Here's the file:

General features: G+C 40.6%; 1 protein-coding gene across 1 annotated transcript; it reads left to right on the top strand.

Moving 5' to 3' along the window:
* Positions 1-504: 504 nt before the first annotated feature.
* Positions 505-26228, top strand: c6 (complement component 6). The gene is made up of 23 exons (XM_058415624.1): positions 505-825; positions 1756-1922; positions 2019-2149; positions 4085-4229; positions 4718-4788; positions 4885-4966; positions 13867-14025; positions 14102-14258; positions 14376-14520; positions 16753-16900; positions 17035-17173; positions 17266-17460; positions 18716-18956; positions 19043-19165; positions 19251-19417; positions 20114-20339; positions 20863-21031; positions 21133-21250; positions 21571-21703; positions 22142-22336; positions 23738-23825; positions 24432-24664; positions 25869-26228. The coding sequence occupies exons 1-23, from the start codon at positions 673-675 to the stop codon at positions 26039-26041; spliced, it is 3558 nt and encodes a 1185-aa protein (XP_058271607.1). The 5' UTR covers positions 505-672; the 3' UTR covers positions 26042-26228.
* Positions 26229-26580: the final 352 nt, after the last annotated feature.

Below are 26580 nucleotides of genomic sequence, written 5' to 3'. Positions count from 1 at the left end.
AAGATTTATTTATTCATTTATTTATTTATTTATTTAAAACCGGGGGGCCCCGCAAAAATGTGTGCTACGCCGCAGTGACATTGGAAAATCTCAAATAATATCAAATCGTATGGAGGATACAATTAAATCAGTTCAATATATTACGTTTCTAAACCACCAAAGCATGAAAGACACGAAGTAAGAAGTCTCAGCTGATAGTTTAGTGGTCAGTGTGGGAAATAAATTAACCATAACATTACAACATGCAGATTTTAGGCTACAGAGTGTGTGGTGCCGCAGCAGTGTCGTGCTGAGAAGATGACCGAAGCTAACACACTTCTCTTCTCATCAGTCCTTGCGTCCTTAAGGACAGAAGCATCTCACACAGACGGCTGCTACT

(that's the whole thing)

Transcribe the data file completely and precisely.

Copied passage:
General features: G+C 40.6%; 1 protein-coding gene across 1 annotated transcript; it reads left to right on the top strand.

Moving 5' to 3' along the window:
* Positions 1-504: 504 nt before the first annotated feature.
* Positions 505-26228, top strand: c6 (complement component 6). The gene is made up of 23 exons (XM_058415624.1): positions 505-825; positions 1756-1922; positions 2019-2149; positions 4085-4229; positions 4718-4788; positions 4885-4966; positions 13867-14025; positions 14102-14258; positions 14376-14520; positions 16753-16900; positions 17035-17173; positions 17266-17460; positions 18716-18956; positions 19043-19165; positions 19251-19417; positions 20114-20339; positions 20863-21031; positions 21133-21250; positions 21571-21703; positions 22142-22336; positions 23738-23825; positions 24432-24664; positions 25869-26228. The coding sequence occupies exons 1-23, from the start codon at positions 673-675 to the stop codon at positions 26039-26041; spliced, it is 3558 nt and encodes a 1185-aa protein (XP_058271607.1). The 5' UTR covers positions 505-672; the 3' UTR covers positions 26042-26228.
* Positions 26229-26580: the final 352 nt, after the last annotated feature.

Below are 26580 nucleotides of genomic sequence, written 5' to 3'. Positions count from 1 at the left end.
AAGATTTATTTATTCATTTATTTATTTATTTATTTAAAACCGGGGGGCCCCGCAAAAATGTGTGCTACGCCGCAGTGACATTGGAAAATCTCAAATAATATCAAATCGTATGGAGGATACAATTAAATCAGTTCAATATATTACGTTTCTAAACCACCAAAGCATGAAAGACACGAAGTAAGAAGTCTCAGCTGATAGTTTAGTGGTCAGTGTGGGAAATAAATTAACCATAACATTACAACATGCAGATTTTAGGCTACAGAGTGTGTGGTGCCGCAGCAGTGTCGTGCTGAGAAGATGACCGAAGCTAACACACTTCTCTTCTCATCAGTCCTTGCGTCCTTAAGGACAGAAGCATCTCACACAGACGGCTGCTACT